As Professor Carvajal once remarked, the University doesn’t operate patients or build bridges, and Masonry does not intervene directly in the life of the country, but both institutions operate their effect through their graduates and individual members.

The influence of Freemasonry is not limited to what its members do themselves.  The love of freedom, the lesson of tolerance towards others, learned in the course of Masonic activities, are inevitable reflected in the professional life of its members, their dealings with others, their way of life as a whole. The influence of their example spreads like ever widening waves and elicits favorable reactions in others, contributing to improve human relations, reduce extremism, control the passions. Whether a judge or an architect, a politician or a merchant, the influence of Freemasonry contributes to reinforce man’s natural impulse to do good, seek the truth, help others and avoid excess.  I shall quote a few sentences from an article published in 1970 by Bro. Pedro Fernandez Riffo, entitled “Masonry and Axiology”, that will serve to illustrate our thesis.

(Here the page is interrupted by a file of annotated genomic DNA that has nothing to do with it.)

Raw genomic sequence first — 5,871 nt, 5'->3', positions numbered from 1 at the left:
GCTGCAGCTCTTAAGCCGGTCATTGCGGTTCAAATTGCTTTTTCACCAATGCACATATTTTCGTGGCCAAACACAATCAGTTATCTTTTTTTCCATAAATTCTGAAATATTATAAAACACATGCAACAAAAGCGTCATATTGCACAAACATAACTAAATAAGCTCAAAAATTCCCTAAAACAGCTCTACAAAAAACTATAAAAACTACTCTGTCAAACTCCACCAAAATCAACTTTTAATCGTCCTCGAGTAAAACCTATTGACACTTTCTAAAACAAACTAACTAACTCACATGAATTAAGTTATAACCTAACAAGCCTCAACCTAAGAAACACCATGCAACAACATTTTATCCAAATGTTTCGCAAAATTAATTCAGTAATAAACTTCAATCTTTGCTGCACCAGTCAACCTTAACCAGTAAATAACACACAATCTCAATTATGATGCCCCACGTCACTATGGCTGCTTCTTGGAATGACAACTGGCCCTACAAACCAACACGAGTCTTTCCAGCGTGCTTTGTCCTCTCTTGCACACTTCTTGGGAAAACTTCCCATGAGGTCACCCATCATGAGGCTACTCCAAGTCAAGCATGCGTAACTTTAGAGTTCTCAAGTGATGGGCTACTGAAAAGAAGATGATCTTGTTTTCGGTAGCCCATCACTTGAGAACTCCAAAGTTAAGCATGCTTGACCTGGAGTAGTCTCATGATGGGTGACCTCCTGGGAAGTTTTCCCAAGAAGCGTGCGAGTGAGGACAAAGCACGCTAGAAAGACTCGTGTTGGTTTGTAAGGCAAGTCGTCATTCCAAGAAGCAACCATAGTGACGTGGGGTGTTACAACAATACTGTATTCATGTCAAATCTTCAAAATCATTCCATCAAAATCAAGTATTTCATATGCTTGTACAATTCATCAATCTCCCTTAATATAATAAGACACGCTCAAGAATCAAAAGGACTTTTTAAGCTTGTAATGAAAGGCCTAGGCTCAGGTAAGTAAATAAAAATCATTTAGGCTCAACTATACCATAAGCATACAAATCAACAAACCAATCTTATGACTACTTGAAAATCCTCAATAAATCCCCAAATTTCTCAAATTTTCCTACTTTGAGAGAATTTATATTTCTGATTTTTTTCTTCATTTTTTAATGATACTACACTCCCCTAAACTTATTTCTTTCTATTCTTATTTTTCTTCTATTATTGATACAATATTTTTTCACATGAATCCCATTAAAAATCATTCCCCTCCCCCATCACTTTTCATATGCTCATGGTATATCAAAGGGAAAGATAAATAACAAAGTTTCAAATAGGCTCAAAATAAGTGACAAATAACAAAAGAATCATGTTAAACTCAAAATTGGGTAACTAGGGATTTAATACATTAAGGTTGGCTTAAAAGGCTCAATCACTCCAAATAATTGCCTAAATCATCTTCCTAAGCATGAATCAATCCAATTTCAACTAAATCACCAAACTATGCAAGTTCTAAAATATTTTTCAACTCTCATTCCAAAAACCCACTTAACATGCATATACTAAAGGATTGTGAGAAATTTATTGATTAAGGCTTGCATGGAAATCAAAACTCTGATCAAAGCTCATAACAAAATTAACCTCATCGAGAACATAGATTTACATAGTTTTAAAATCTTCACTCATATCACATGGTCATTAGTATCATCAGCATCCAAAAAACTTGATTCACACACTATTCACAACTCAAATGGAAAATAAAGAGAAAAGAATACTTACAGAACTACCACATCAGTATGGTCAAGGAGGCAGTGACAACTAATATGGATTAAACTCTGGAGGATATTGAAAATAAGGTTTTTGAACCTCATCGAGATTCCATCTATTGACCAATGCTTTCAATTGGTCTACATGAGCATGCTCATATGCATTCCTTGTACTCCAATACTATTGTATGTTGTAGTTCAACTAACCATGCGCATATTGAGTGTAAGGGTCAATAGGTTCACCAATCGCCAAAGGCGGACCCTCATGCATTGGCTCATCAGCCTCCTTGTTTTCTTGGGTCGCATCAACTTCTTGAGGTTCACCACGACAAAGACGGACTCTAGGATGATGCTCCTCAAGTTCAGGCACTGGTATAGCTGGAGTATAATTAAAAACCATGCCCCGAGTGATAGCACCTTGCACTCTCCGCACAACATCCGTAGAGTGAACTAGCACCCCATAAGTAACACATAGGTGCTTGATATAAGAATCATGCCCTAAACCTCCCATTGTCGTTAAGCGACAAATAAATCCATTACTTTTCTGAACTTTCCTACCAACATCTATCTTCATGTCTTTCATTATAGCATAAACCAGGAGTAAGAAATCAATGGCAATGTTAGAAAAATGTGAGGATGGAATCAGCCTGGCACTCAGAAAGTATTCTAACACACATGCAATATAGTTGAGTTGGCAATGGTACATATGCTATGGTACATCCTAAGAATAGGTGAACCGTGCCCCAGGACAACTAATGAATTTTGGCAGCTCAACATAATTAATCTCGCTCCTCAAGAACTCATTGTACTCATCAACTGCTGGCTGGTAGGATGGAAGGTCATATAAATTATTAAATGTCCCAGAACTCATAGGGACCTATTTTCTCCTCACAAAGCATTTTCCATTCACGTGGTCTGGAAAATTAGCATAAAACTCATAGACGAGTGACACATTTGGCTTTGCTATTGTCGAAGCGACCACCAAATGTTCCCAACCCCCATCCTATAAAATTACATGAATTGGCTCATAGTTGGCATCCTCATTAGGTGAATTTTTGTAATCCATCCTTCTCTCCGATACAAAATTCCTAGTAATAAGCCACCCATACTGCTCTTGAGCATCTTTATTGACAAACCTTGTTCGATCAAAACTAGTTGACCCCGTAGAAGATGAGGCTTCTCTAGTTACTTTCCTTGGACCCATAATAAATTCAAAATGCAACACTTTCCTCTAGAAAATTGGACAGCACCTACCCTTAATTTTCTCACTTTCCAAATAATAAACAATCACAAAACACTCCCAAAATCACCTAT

After reviewing the different theories of values proposed by philosophers, and their connection with Masonry, the author writes as follows:

“Freemasonry teaches us that the philosophical knowledge achieved must not remain, can not

remain simply theoretical knowledge. Masonry demands action in social life. It is altogether a system of tasks.”


“Philosophy, as well, invites to action, because to act is to live, and philosophy is embedded in life itself… Let us remember Ortega y Gasset, for whom human life is a manner of doing philosophy”.